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by Brian McCurdy, Managing Editor for Podiatry TodayLink to original article

Foot and ankle surgeons prescribe post-op opioids at a rate twice as high as patients consume them, according to a recent study.

The study, published in Foot and Ankle International, reviewed the opioid usage by 988 patients who had outpatient orthopedic foot and ankle surgeries. The researchers note patients took a median of 20 opioid pills when the median number of prescribed pills was 40. The study identified four independent factors associated with the consumption of opioids: anesthesia type, age below 60 years, preoperative Visual Analog Scale (VAS) pain report of more than 6 and bony procedures. However, the authors add that there is a “substantial degree of unexplained variance” in prescription opioid use.

Troy Boffeli, DPM, historically has prescribed 40 tablets of opioid medication postoperatively but found patients only took about half this amount. He notes this led to a new protocol about one year ago in which he and his colleagues began prescribing 20 tablets.

“There was concern that this change would result in more phone calls and refills, but that was not our experience,” says Dr. Boffeli, who is in private practice at HealthPartners Specialty Center in St. Paul, MN. “Part of the protocol was to educate patients about what to do with leftover pills so that they do not become misused.”

Noting that he is not a surgeon, Robert Smith, DPM, MSc, RPh, CPed, CPRS, has rarely prescribed opioids and always limits the amount to a maximum or three days only. He will refer patients to chronic pain management if his treatment selection and medical pharmaceutical intervention did not meet the patient’s expectation. On those few occasions patients do take opioids, he refers patients to a pharmacy with a locked metal box for controlled substances or provides information centered on drug take-back programs that allow people with unused medications to bring them in for proper disposal.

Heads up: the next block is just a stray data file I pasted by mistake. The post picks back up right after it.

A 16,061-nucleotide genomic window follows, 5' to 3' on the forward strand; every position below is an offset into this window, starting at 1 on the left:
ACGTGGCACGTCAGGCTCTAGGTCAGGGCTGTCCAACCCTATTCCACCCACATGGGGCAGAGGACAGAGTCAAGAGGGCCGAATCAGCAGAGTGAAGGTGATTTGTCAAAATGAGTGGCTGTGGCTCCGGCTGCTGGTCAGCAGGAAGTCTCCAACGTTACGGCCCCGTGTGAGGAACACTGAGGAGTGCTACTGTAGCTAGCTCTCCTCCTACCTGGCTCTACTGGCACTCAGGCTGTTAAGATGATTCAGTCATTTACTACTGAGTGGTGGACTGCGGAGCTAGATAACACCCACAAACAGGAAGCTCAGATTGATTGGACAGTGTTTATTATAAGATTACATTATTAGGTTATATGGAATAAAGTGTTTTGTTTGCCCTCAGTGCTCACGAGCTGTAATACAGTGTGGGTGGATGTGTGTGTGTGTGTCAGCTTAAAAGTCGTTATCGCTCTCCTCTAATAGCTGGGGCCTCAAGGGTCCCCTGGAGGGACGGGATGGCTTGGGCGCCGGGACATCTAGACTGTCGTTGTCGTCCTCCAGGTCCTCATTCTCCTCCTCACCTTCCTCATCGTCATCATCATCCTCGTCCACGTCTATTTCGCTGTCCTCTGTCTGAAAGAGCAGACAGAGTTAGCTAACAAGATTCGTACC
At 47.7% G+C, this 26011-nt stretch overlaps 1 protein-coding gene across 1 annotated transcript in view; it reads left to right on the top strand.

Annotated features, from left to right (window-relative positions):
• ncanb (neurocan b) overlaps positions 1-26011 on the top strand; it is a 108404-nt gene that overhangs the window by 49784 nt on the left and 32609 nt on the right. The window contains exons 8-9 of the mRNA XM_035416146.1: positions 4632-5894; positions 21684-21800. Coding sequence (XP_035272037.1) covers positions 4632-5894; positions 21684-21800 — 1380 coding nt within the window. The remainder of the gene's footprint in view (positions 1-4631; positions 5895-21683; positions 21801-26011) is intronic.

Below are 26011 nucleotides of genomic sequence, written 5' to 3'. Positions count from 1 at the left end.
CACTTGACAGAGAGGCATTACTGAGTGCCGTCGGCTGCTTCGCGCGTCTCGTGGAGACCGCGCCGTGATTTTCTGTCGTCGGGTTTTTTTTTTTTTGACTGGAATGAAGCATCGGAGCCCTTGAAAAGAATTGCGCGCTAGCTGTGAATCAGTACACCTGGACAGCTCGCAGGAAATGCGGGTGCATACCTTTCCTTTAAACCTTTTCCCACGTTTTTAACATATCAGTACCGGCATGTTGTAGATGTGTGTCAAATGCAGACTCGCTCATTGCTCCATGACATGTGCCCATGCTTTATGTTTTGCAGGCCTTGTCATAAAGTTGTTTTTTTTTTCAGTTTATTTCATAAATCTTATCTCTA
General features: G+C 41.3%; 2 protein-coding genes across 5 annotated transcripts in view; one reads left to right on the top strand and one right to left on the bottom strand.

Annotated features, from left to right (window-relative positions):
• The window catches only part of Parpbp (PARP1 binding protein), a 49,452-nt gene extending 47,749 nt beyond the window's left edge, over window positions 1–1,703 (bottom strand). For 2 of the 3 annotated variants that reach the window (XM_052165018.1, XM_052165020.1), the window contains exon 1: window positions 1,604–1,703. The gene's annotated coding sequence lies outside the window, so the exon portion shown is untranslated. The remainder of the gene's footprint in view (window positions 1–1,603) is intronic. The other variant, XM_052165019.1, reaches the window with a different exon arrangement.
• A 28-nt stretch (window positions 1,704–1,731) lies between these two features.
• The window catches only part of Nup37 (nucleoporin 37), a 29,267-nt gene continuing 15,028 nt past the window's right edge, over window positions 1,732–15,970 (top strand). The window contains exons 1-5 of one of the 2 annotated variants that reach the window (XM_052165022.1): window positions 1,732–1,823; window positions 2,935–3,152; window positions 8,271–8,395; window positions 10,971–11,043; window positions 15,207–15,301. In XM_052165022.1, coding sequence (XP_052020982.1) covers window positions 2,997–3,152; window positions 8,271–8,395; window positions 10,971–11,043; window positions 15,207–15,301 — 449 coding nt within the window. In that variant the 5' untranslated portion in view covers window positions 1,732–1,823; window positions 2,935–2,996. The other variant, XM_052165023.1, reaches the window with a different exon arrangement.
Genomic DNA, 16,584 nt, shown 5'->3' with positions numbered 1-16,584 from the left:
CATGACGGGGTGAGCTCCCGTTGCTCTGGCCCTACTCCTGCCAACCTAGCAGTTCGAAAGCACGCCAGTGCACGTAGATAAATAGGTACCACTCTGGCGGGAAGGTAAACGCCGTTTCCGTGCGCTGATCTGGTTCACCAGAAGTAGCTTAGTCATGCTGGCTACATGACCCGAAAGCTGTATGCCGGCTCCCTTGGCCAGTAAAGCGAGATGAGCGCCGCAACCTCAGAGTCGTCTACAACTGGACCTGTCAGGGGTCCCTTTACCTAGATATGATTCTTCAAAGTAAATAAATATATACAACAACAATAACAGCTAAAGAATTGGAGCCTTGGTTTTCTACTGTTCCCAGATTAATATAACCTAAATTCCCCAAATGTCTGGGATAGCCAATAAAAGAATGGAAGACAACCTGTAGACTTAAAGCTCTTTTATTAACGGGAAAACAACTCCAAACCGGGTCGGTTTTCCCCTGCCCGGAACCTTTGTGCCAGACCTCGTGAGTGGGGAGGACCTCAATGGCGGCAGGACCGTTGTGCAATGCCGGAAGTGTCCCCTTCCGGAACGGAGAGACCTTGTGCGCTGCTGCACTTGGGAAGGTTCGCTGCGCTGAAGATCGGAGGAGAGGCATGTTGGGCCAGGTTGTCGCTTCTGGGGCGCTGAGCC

Podiatric physicians are not overprescribing opioids, asserts Dr. Smith, who is in private practice at Shoe String Podiatry in Ormond Beach, FL. He cites a recent Podiatry Management survey of 1,039 podiatrists, who noted prescribing opioids at an equal to lower rate in comparison to their overall weekly prescriptions.

Dr. Smith believes both federal and state opioid prescribing regulations greatly impact how specialty physicians prescribe opioids. He cites the use of an national evidence-based approach to pain education, including pharmacologic and nonpharmacologic treatments, and materials on opioid prescribing as well as prescription drug monitoring programs to help address the opioid epidemic by allowing prescribers and other stakeholders to track prescribing and dispensing information.  

To prescribe opioids more effectively, Dr. Smith advises assessing the potential risks of opioids before prescribing, using treatment agreements with patients and using urine toxicology screens.

To control pain without overprescribing narcotics, Dr. Boffeli advises screening for high-risk patients (checking for past narcotic use or abuse, anxiety, addiction), educating patients about what to expect, and explaining why it is not a good idea to be on narcotics for weeks. He also advises developing a multimodal pain management regimen including scheduled acetaminophen and non-steroidal anti-inflammatory drugs (NSAIDs) for primary pain control with reserved use of narcotic medications for breakthrough pain.

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